SPAC Investment Returns Don’t Match ‘Hype,’ SEC Chief Says
(Bloomberg) -- U.S. regulators are growing concerned that risks posed to shareholders from blank-check companies are getting increasingly dangerous as the SPAC bubble inflates to unprecedented levels.
“Lately, we have seen more and more evidence on the risk side of the equation for SPACs as we see studies showing that their performance for most investors doesn’t match the hype,” Acting Securities and Exchange Commission Chair Allison Herren Lee said Thursday.
Lee, speaking at an SEC event, added that the agency is closely scrutinizing “the structural and the disclosure issues” of special purpose acquisition companies amid a deluge of new listings. She said she hoped a group of industry officials advising the SEC would explore those questions and other risks associated with SPACs during the all day virtual meeting held by the regulator.
While the SEC has taken few concrete steps to slow the boom, the agency has become more outspoken about the potential risks posed to retail investors. On Wednesday, the regulator warned against buying stakes in SPACs based solely on endorsements from Hollywood actors, professional athletes and other celebrities. The SEC didn’t single anyone out specifically.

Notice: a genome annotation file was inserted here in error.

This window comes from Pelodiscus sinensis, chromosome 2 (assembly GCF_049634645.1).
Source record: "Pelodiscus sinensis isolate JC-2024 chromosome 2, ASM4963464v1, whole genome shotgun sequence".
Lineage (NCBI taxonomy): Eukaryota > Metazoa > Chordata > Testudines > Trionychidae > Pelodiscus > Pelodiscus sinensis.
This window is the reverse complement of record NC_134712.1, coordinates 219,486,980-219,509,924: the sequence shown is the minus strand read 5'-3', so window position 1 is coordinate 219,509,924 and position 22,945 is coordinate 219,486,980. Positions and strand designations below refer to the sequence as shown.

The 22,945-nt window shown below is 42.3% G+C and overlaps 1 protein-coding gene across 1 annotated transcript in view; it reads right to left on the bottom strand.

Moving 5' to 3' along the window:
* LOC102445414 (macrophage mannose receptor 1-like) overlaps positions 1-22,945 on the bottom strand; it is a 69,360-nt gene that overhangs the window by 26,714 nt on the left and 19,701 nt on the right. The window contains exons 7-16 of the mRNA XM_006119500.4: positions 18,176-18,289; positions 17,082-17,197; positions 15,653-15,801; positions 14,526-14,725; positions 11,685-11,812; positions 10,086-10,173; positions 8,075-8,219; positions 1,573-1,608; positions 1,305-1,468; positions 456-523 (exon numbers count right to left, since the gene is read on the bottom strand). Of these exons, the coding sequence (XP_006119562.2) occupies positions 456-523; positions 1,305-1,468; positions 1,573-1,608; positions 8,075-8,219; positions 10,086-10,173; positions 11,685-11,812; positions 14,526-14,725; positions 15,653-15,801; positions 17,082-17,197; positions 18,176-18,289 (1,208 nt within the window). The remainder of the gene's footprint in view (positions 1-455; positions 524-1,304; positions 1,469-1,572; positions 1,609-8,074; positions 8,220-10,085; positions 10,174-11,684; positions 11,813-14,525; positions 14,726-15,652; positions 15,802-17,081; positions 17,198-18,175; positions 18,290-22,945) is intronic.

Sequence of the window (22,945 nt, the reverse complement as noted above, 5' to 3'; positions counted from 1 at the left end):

Still, the explosive growth of blank-check companies shows no signs of slowing. In 2019, 59 SPACs raised $13.6 billion, according to data compiled by Bloomberg. In 2020, those figures leaped to 248 and $83.3 billion. So far this year, the totals are already at 226 SPACs and almost $73 billion, with SPACs making up more than 70% of the IPO market.
Despite their recent resurgence, SPACs have been around for decades. They are publicly traded shell companies with no revenues that raise money from investors with the goal of buying a profitable business. A top worry is that as more and more SPACs sell shares, there will be few viable companies available for them to acquire, leaving investors holding the bag.
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